COVID-19 Vaccine Frequently Asked Questions (FAQs) for Healthcare Providers and Public Health Partners

NH DHHS – Division of Public Health Services – Bureau of Infectious Disease Control

Last Updated: December 13, 2020


The purpose of this document is to provide public health partners and healthcare providers with frequently asked questions and answers that may be used to assist in responding to inquiries from their communities.

Source: NH DHHS – Division of Public Health Services – Bureau of Infectious Disease Control

What is an mRNA vaccine?

The Pfizer-BioNTech and Moderna/NIH vaccines are likely to be the first vaccines available and authorized for use to protect people from COVID-19. These two vaccines use messenger RNA (mRNA) to create an immune response and protect a person from future infection with SARS-CoV-2 (the coronavirus which causes COVID-19).

mRNA is the genetic recipe that all organisms, including humans, use to make their proteins. These mRNA vaccines are a new approach that modify the SARS-CoV-2’s mRNA so that our muscle cells can use the recipe to make a protein called the “spike protein”. The spike protein is found on the surface of the SARS-CoV-2 virus and is harmless by itself. The spike protein is then seen by your immune system which in turn makes antibodies against SARS-CoV-2 to protect you from natural infection. After your muscle cells use the mRNA recipe, they quickly break it down and get rid of it. The mRNA vaccines do NOT contain live virus, and the mRNA never enters the nucleus of a person’s cells where your DNA (genetic material) is kept, so the vaccine cannot cause any changes or damage to your DNA.

More information can be found at the CDC website about Understanding mRNA Vaccines.

Is this new vaccine technology safe?

Yes, the new mRNA vaccines are safe, and have been subject to the same rigorous studies and regulatory review process as other vaccines to ensure that these vaccines are both safe and effective. Researchers have been studying and working with this type of vaccine for decades.

Haven’t the COVID-19 vaccines been rushed into use?

The federal government has funded vaccine manufacturers to produce the vaccines while they were being studied for safety and efficacy (termed “Operation Warp Speed”). The vaccines’ safety trials and the authorization process, however, is guided by science. The vaccine trials have been held to the same scientific standards as other vaccines that have been licensed for use, and the size of the vaccine studies are similar to other vaccine trials. The U.S. Food and Drug Administration (FDA) has not lowered their standards for reviewing these vaccines. First, a science advisory committee to the FDA (the Vaccine and Related Biological Products Advisory Committee, or VRBPAC) reviews all the trial data and makes a recommendation to the FDA to authorize the vaccine for use (i.e., Emergency Use Authorization). Then a medical advisory committee to the U.S. Centers for Disease Control and Prevention (the Advisory Committee on Immunization Practices, or ACIP) provides recommendations on how to safely use any authorized vaccine. Therefore, while we do not yet have data on the long-term protection, the vaccines have been appropriately studied to ensure they are safe and effective. Scientists and researchers will continue to actively monitor the vaccines for any long-term safety concerns and to better understand how long protection lasts.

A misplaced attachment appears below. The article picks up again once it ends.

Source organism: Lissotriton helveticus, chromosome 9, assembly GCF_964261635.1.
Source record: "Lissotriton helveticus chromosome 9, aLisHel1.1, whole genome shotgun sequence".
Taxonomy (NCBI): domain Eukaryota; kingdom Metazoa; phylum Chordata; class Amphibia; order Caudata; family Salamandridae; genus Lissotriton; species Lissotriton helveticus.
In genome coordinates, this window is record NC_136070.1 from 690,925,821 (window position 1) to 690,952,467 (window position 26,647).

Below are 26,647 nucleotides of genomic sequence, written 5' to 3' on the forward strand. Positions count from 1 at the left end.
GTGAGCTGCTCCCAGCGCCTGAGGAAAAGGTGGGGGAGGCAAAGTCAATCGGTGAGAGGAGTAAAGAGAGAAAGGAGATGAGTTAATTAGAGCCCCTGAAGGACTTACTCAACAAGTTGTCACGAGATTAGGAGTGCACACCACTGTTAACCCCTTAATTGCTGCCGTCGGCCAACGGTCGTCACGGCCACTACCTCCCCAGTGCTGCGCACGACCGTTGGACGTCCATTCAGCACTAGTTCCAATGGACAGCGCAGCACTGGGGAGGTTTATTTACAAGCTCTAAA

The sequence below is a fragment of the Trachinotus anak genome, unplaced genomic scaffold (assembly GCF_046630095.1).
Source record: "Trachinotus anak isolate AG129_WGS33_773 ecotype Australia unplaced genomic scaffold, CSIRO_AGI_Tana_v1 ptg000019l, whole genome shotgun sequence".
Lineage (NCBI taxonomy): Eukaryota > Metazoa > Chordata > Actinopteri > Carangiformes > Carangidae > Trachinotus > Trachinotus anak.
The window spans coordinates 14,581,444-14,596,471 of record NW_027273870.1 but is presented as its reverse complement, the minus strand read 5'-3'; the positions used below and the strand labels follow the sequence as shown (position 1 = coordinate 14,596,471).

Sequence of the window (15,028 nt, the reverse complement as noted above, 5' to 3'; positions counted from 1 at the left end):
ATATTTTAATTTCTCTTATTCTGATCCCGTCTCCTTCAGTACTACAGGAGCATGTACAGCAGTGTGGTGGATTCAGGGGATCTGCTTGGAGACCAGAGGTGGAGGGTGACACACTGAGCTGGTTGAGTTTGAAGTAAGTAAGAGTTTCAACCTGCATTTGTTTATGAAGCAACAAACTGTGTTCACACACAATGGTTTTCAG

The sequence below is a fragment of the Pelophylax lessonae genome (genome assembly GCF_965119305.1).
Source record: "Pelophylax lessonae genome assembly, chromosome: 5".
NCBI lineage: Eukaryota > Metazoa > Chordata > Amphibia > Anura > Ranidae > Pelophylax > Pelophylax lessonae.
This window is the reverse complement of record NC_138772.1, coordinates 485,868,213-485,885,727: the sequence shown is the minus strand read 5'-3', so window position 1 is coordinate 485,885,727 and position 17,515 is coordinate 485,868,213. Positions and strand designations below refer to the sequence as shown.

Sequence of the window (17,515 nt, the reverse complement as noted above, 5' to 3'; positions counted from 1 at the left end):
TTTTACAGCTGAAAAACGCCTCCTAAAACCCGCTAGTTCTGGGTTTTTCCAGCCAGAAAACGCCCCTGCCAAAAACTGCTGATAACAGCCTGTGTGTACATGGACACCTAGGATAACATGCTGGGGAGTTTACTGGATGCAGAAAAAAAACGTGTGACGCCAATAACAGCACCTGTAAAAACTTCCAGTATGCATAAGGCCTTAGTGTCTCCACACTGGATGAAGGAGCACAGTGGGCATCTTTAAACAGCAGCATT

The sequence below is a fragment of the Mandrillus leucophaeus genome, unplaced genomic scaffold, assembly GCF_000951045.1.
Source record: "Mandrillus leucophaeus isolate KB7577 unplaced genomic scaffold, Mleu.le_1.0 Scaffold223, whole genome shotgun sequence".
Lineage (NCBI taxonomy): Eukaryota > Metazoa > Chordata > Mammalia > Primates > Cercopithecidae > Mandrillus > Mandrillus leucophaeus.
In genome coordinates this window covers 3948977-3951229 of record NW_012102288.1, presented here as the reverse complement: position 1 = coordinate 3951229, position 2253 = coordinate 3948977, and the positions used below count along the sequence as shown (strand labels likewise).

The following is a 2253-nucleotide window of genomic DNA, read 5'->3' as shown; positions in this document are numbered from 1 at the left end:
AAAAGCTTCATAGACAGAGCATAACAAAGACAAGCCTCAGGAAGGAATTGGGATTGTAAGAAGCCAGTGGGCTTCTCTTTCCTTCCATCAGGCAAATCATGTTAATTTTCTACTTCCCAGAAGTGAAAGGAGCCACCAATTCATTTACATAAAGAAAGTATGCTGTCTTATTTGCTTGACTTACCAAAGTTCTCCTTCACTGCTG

What is in the new Pfizer-BioNTech vaccine?

The Pfizer-BioNTech vaccine contains the mRNA recipe for our cells to make the SARS-CoV-2 spike protein. The vaccine also includes the following ingredients:

Lipids ((4-hydroxybutyl)azanediyl)bis(hexane-6,1-diyl)bis(2-hexyldecanoate), 2-[(polyethylene glycol)- 2000]-N,N-ditetradecylacetamide, 1,2-distearoyl-sn-glycero-3-phosphocholine, and cholesterol), Potassium chloride, Monobasic potassium phosphate, Sodium chloride, Dibasic sodium phosphate dehydrate, Sucrose

The vaccine does NOT have any chemicals used as preservatives, like thimerosol.

How is the Pfizer-BioNTech vaccine prepared and administered?

The Pfizer-BioNTech vaccine is supplied frozen between -80oC to -60oC in a multi-dose vial. Undiluted vials can be stored in the refrigerator (2oC to 8oC) for up to 5 days (120 hours); undiluted vials may be stored at room temperature for no more than 2 hours.

To use the vaccine, first the vaccine is thawed from the ultra-low storage temperatures to room temperature. The vial must first reach room temperature and then be diluted within 2 hours). Then it is diluted in its original vial with 1.8 mL of sterile 0.9% Sodium Chloride Injection, USP (use ONLY this formulation of Sodium Chloride as a diluent). After dilution, the vial contains 5 doses of vaccine (0.3 mL per dose) and must be stored between 2oC to 25oC and administered within 6 hours from the time of dilution. Unused vaccine must be discarded after 6 hours and cannot be refrozen.

The Pfizer-BioNTech vaccine is administered intramuscularly (IM) as a series of two 30 μg doses (0.3 mL each after dilution) given 21 days apart. Both doses are necessary for full protection. If the second dose of the vaccine is given 17-21 days after the first dose, it is still considered valid (i.e., there is a 4-day “grace period”). If more than 21 days has gone by since the first dose, then the second should be given as soon as possible, but no doses need to be repeated.

Vaccines may not be interchanged. So a person who gets their first vaccination with the Pfizer-BioNTech vaccine must get their second dose with the Pfizer-BioNTech vaccine to complete the series. Providers should refer to the FDA’s Fact Sheet for Healthcare Providers Administering Vaccine for detailed guidance and information BEFORE administering any vaccine.